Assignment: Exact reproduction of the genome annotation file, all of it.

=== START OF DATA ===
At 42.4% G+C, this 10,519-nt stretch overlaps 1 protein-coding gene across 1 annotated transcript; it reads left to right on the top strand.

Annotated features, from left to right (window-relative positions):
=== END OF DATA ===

At 42.4% G+C, this 10,519-nt stretch overlaps 1 protein-coding gene across 1 annotated transcript; it reads left to right on the top strand.

Annotated features, from left to right (window-relative positions):